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The Jurade

Eight centuries of history

Eight centuries of history


The Jurats’ red robes and the epitoga worn by the inductees reflect the long history of the Saint-Émilion wine-producing area.

From the Roman era when the first vines were planted until the present day, generations of winemakers have shaped the vineyards of Saint-Émilion.

Throughout the centuries, men and women have laboured to make wine of unrivalled reputation by keeping a keen eye on the future and at the same time respecting traditions.

And when, in 1999, UNESCO listed the Jurisdiction as a World Heritage site, it officially acknowledged the unique character of this “cultural landscape”.

 From its creation in the 12th century and its revival in 1948, the Jurade has celebrated the values of community spirit and good cheer upheld by the people of Saint-Émilion, the quality of their wines and the key moments in the vine and wine calendar.


In 1154, Aquitaine came under English rule but Saint-Émilion sought to obtain a degree of independence. Since the arrival of the Benedictine order, Saint-Émilion’s religious influence had been rapidly growing.

Saint-Émilion acquired the special status of a Jurisdiction in 1199. It was granted by King John Lackland (one of Eleanor of Aquitaine’s sons) when he signed the Charter of Falaise which delegated economic, political and judicial powers to dignitaries and magistrates for the management and general administration of the town. That was how the Jurade came to be. In return, there began a very active trade of Saint-Émilion wines to England through Libourne.


Sigillum Com Si Emiliani is the Latin inscription which features on the seal of the Jurade. It simply means “the seal of the commune of Saint-Émilion”. But in the Middle Ages the word “commune” had a very different meaning from today. It meant that the burghers of Saint-Émilion could swear oaths of allegiance. So in a society in which allegiances were fundamental the power which the Jurats enjoyed in the administration of the Jurisdiction of Saint-Émilion was very substantial.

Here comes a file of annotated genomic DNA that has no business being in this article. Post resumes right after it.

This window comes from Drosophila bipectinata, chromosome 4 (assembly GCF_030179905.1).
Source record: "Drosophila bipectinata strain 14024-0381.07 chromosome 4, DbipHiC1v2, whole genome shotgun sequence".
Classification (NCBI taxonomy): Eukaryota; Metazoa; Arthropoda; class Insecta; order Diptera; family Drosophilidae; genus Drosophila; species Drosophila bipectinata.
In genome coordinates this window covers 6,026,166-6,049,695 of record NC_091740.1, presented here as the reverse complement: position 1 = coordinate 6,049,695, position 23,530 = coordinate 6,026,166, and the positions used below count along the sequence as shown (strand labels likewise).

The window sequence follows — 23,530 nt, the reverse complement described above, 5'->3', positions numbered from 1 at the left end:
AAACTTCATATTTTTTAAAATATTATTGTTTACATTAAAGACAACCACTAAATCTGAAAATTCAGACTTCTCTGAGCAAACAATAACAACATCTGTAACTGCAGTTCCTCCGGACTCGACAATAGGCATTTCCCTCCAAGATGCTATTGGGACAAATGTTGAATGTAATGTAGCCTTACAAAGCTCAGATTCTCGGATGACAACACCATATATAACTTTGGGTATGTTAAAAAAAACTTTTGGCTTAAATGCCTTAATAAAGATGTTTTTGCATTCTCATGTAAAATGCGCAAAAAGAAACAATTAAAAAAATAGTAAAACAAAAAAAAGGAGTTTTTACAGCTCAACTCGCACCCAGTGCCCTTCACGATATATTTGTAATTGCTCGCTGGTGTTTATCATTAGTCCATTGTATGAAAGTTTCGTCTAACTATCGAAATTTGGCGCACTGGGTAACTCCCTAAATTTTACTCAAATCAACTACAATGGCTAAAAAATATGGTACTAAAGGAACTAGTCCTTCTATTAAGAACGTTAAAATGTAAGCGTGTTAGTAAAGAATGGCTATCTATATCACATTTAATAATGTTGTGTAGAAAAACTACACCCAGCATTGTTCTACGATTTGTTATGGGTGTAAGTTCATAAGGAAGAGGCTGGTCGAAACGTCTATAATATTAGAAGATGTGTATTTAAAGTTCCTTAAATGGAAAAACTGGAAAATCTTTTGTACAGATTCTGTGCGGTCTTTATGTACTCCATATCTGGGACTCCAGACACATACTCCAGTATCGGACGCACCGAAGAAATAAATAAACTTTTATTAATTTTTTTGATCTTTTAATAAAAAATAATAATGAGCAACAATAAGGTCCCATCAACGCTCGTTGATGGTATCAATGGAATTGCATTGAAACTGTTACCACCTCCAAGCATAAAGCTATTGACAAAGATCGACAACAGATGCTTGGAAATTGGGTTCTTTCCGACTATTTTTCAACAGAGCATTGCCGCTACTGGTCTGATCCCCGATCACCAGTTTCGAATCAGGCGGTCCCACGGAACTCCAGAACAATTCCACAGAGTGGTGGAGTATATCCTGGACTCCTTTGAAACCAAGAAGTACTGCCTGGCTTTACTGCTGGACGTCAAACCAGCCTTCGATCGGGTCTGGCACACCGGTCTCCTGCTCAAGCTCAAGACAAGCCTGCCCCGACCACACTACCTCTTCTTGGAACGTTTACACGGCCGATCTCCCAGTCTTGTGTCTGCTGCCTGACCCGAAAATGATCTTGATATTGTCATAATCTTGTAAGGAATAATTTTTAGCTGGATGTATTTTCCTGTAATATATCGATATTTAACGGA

In the 15th century, a significant proportion of the Jurade’s deliberations and decisions concerned wine. The Jurade supervised the production and making of “fine” wines, held the “vintners’ brand” which was burnt onto each barrel, took firm action against fraud and destroyed poor quality wine.

But above all, the Jurade checked that the grapes were ripe and even determined the date at which the harvest could begin. This was the Ban des Vendanges (Harvest Proclamation) and was an effective way to control quality.

These essential measures have guaranteed the prosperity and great fame of Saint-Émilion wines throughout the ages.


During its long history, the winegrowing area of Saint-Émilion has had to face a number of challenges. The winegrowers owe their continued success to their strength as they stand together. In 1884, the vineyards of Saint-Émilion were hit by the phylloxera crisis. To cope with the threat they created the first winegrowers’ union in France. In 1931, the Saint-Émilion winegrowers’ union introduced an innovative institution, creating the first winegrowers’ cooperative in the Bordeaux wine area.

And in 1948, they revived the Jurade de Saint-Émilion which had been dissolved during the French Revolution. Today, as they put on their Jurat robes, the winegrowers and wine merchants of Saint-Émilion show that they have not forgotten the meaning of their oath. The Jurade is above all a way of belonging to a single family, united under the banner of Saint-Émilion.

“We are but one link in the chain of some thousands of years of history in Saint-Émilion and eight hundred years of the Jurade”
Hubert De Boüard

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